Windows Vista Shows Not Genuine After Downloading Update



I have 4 HP Digital Media Center PCs and have "so called upgraded" 2 of them
to Windows Vista Home Premium. My Vista system was activated and the genuine
feature was working just fine with the little star logo.

I went to the MS Download Center to download the Windows XP Media Center
Rollup 2 for the other XP MCE systems and went through its online validation.
Ooops... That was a surpirse mistake! Now my Vista shows that it is not
Genuine any more :( It shows that it needs to be Activated--but shows that it
is Activated--I activate it and it Activates--Very frustrating. I submitted a
Genuine support ticket #1033908531, but got no response. I ran the Genuine
Diagnostic Tool and it shows all tests passed.

Running Vista is emotionally painful enough as it is, and even though I have
really seriously wanted to just go back to Windows XP which actually worked,
I am trying to stick with my purchase and operate with the latest Microsoft
frame-of-mind here.

So, now what can I do to repair my system and successfully validate my
Windows Vista as Genuine again?



Rick Rogers

Why would you install the XP MCE rollup onto a Vista system? It is clearly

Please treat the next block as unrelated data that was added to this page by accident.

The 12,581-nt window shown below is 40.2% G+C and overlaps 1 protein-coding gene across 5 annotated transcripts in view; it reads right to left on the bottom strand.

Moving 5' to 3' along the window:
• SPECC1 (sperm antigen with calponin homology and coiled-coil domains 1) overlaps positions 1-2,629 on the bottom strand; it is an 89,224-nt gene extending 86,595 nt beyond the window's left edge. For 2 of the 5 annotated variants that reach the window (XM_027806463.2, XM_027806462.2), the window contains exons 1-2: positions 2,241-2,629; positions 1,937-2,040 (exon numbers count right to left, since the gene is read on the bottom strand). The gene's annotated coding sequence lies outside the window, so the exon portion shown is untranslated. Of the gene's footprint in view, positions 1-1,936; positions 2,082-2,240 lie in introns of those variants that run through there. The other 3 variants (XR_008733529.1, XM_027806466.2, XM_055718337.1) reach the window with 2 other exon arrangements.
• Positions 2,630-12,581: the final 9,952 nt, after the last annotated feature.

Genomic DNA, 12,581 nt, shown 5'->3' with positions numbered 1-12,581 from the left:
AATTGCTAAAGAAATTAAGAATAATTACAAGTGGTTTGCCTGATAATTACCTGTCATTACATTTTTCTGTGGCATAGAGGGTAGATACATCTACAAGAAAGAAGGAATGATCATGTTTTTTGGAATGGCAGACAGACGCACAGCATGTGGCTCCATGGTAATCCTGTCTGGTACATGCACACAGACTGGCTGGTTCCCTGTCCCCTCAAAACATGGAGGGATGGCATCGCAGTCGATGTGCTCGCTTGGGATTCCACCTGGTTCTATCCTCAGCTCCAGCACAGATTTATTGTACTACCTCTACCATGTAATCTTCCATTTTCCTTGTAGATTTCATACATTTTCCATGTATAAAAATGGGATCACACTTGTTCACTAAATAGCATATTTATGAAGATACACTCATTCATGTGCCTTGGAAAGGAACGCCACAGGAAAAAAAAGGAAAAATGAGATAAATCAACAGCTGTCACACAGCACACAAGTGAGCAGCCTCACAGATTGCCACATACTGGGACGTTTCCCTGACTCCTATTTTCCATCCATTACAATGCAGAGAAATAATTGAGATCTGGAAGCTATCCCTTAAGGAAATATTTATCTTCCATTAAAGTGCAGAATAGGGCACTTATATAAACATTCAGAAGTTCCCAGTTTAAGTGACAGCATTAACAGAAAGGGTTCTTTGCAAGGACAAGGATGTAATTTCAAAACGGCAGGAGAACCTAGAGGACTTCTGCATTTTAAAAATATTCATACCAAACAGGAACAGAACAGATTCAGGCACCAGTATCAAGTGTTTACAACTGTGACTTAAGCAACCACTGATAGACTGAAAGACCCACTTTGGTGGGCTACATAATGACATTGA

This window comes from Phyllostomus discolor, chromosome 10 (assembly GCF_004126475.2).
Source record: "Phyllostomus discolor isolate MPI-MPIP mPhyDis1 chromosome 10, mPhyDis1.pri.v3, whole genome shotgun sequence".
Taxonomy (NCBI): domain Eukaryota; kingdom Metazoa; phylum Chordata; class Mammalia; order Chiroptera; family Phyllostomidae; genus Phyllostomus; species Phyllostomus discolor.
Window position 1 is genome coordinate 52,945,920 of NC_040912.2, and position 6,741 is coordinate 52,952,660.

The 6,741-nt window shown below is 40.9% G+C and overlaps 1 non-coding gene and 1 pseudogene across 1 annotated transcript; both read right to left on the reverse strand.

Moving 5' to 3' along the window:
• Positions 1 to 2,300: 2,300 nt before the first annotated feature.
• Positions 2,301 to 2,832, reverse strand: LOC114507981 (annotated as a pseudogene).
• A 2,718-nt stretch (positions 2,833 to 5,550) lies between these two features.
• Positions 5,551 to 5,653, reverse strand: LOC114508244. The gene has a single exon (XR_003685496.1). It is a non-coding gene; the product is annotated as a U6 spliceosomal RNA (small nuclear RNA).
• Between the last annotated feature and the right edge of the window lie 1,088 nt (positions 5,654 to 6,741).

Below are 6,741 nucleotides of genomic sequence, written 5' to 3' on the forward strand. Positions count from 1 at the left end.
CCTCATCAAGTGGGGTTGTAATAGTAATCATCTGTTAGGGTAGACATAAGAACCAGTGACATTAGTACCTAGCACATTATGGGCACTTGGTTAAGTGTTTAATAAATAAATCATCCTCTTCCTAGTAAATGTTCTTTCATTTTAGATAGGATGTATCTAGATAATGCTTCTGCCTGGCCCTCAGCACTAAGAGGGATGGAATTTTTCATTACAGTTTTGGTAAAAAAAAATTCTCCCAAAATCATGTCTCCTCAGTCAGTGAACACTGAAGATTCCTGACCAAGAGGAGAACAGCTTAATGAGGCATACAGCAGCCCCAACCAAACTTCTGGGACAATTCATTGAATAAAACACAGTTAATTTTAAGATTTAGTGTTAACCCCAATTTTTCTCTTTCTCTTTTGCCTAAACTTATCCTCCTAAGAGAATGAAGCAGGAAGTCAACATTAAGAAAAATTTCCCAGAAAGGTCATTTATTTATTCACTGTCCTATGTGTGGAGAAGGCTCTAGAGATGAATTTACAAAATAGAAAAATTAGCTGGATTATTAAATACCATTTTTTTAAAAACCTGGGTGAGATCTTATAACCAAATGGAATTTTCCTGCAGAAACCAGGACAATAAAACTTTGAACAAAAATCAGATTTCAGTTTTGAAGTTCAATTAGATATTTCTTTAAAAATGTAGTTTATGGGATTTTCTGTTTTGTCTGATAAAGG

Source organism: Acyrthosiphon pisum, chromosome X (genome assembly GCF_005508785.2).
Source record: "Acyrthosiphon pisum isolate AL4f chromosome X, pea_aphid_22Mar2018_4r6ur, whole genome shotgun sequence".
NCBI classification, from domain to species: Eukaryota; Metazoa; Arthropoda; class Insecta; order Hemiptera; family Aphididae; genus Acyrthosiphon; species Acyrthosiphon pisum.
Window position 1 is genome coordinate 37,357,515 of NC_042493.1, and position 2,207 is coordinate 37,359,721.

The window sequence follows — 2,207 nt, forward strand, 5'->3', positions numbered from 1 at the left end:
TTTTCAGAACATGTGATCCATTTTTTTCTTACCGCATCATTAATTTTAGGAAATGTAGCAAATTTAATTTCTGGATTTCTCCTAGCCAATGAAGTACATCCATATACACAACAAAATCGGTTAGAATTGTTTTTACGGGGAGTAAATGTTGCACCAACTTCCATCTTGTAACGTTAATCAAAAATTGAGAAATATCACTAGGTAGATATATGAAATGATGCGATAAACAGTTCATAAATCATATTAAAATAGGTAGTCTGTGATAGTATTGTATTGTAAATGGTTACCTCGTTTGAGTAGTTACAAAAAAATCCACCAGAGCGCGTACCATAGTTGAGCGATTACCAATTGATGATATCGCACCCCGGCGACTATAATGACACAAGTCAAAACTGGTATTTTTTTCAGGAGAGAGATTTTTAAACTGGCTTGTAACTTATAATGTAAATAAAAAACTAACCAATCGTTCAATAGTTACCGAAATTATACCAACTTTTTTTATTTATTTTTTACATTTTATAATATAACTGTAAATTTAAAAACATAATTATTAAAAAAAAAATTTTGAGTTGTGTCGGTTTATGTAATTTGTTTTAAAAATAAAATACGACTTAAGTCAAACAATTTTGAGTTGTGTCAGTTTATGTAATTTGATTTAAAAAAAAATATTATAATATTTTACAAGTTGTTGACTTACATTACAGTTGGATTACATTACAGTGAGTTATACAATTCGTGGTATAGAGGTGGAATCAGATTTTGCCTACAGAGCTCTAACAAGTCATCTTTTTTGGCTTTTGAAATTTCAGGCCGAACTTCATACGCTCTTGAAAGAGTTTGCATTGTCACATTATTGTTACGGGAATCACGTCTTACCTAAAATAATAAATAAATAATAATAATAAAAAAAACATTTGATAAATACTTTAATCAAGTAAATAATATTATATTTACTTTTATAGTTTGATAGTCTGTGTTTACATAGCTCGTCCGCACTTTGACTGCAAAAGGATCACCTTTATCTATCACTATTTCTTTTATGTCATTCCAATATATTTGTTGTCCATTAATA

for an XP MCE system and not Vista.

Did you set a restore point you can roll back to?

Best of Luck,

Rick Rogers, aka "Nutcase" - Microsoft MVP

Windows help -

Neil Harley

Rick said:
Why would you install the XP MCE rollup onto a Vista system? It is
clearly for an XP MCE system and not Vista.

OP clearly states that he went to download the update for the other XP MCE

Richard Urban

I had the exact same experience. It was caused because I installed an update
that was from Silicon Image for my SATA drivers. After a reboot my O/S came
up as not genuine - even though it was showing that the system was
activated. I was NOT given the opportunity to reactivate - I was NOT
prompted to make that phone call.

I just went back to a previous system image I had created the day before
using TrueImage HOME 10. When I rebooted into Vista, the first thing I did
was to go to update and hide the damn update that caused the problem. I will
not be seeing it again.

I believe that after the Sil 3112a driver update was installed, and the
system rebooted, the operating system saw the SATA drive as being different.
This was, I believe, considered an install on another computer or as too
many installs on the same computer. A new drive, I have read, is worth 10
points toward a time out which, after the point total has been accumulated,
will call for a reactivation. I am not certain of the break point for
maximum points allowed.

Either way, it should not happen!

Also, rolling back the SATA drivers does not solve the situation. The damage
that has been done to the O/S is permanent it would seem.



Richard Urban
Microsoft MVP Windows Shell/User
(For email, remove the obvious from my address)

Quote from George Ankner:
If you knew as much as you think you know,
You would realize that you don't know what you thought you knew!


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